Non smokers throughout the state can breathe easier after a bill aimed at cleaning up the air in enclosed public spaces passed through the Tennessee Legislature this June.
State Sen. Jim Tracy, who represents Murfreesboro in the senate and sponsored the Non-Smoker Protection Act, said the measure aims to take the second hand smoke out of public places and pointed out many neighboring states have enacted similar laws.
“It’s about the health and safety of our citizens,” Tracy said.
The bill received tremendous support in the legislature?the state house passed it 84 – 10 and the senate approved it by a count of 28 – 2.
Beginning Oct. 1, those found lighting up inside most public places can be charged with a misdemeanor and fined $50. Businesses out of compliance can be fined up to $500. The Tennessee Department of Health and the Department of Labor and Workforce Development will enforce the regulation and enforcement shouldn’t cost the state any extra money, Tracy said.
A few types of establishments are exempt from the ban such as 21-and-up clubs, businesses with three or fewer employees, tobacco and cigar shops (don’t worry Liquid Smoke patrons, there are exceptions) and private clubs. Restaurants, however, will no longer have smoking and non-smoking sections, they’re now smoke-free in Tennessee.
“The restaurants are pretty OK with it. I’ve had very few negative comments,” Tracy said.
The senator says he expects the smoking ban to actually improve business in many dining establishments.
“Many restaurants have lines for the non-smoking section,” Tracy said. “So now they can move more people through quicker.”
And most seem to look at the ban as a positive thing.
“I am very grateful this will take place, too bad not sooner,” said Jackie Cantrell of Murfreesboro. “I do not go into certain places because of smoke.”
Cantrell’s law of smoke probability states “no matter where the non-smoker is sitting, the smoke will always go towards that person.”
Even many smokers say they shouldn’t smoke around others.
“I don’t mind going outside to smoke,” said Jacob P. Spaulding, a senior at MTSU.
Although he added he didn’t think the measure would pass so easily.
“This is tobacco country, and it surprises me that the issue even got through on a statewide level,” he said.
Spaulding also expressed concern with government decreeing that smokers can not light up in public.
“I think it is overstepping legislative boundaries,” he said. “The issue should be left to owners and operators to decide if they allow smoking. This is just one more way to control.”
Another local echoed the student’s sentiments that the decision to allow smoking should be left up to individual establishments, not state government.
“I think it is a right our government has taken away. I don’t like smoking but that’s what the non-smoking section is for,” said Melissa Wilkie. “First smoking then drinking then religion rights! What next?”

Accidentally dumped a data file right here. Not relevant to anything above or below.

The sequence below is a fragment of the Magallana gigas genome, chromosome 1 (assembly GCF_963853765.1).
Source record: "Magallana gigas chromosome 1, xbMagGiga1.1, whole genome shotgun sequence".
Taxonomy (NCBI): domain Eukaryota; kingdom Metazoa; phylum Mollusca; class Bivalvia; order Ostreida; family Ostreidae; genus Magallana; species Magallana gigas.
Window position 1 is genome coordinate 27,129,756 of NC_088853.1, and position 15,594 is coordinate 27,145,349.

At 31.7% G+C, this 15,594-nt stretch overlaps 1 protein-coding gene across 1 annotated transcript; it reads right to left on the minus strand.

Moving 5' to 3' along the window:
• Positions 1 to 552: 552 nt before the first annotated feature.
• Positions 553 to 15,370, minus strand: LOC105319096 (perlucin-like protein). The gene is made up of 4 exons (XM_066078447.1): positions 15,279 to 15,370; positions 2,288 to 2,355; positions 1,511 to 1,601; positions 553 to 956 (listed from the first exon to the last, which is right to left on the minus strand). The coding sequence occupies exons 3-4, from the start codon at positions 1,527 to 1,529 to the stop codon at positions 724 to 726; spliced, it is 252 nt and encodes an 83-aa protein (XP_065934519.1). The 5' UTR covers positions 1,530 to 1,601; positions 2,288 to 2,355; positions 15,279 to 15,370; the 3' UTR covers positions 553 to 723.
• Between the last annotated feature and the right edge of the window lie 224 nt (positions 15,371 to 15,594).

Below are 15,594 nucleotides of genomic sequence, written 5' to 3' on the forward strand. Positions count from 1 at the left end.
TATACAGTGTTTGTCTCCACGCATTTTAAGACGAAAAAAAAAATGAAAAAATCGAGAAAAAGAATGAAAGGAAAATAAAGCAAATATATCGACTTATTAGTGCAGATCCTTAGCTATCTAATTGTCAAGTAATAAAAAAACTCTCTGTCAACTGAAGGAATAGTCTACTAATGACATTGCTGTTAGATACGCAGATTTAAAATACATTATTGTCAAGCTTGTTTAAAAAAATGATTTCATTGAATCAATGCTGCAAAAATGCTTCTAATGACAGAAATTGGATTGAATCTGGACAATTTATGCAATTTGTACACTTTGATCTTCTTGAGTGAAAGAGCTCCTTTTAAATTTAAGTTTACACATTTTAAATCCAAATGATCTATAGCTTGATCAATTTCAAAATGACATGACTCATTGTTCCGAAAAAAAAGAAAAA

Tracy said he understood concerns about the loss of personal freedom, but said since second hand smoke is so dangerous?even more dangerous than what a smoker inhales through a filter?non-smokers should be protected from it.
“For a period of 30 minutes or so they (smokers) can do without,” Tracy told The Pulse. “Or they can go somewhere with a patio. I guess in the winter that would be a little hard, though.”
Cantrell agrees that the right to clean air outweighs the right to smoke in public.
“I am all about free choice, however when it comes to smoking in public, I agree with the ban,” she said.
And Spaulding said he did applaud the state’s attempt to improve health.
While the act will not be enforced until Oct. 1, some local restaurants have already gone totally non-smoking.
“The majority have been OK with it, but we’ve had a few customers who have gotten really upset,” local Ryan’s Steakhouse General Manager Gail Madderom said.
Some customers even left after discovering they couldn’t smoke anymore.
“Some get really nasty,” Madderom said. “A lot of people weren’t even aware.”
While Ryan’s is losing a few customers since not all restaurants have converted to totally non-smoking, the playing field will be level in October.
Though if an establishment chooses to allow only those over 21 in, as Bluesboro Rhythm and Blues Co. plans on doing, they can still allow smoking.
Could a server between the ages of 18 – 20 still be employed there, though?
“That was one of the questions. The bill doesn’t clarify,” Tracy said. He said as far as he understood, someone between18 – 20 could still work in an establishment that allows smoking, but the clientele must be over 21.
Tracy also said an establishment can’t switch back and forth, for example allowing all ages during the week and banning smoking and then only admitting 21-and-up on weekends and allowing smoking. The club must make a decision and stick to it.
One of the notable exceptions to the ban is nursing homes. This is because nursing homes are considered private residences and federal law does prohibit states from banning smoking inside someone’s home.
? Pope Urban VII issued the first known public smoking ban in 1590 when he threatened to excommunicate those using tobacco or even bringing tobacco within the premises of churches worldwide. However, Pope Benedict XIII, a tobacco user, later repealed the ban.
? Adolf Hitler, a fiercely adamant non-smoker, spearheaded a national campaign to ban smoking in all public buildings in Germany. The Nazis also banned tobacco companies from advertising and attempted to price out cigarettes by imposing large taxes on tobacco.
? The United Kingdom instituted a country-wide smoking ban in public effective July 1, 2007. Many pubs have actually experienced a slight increase in business since the measure took effect.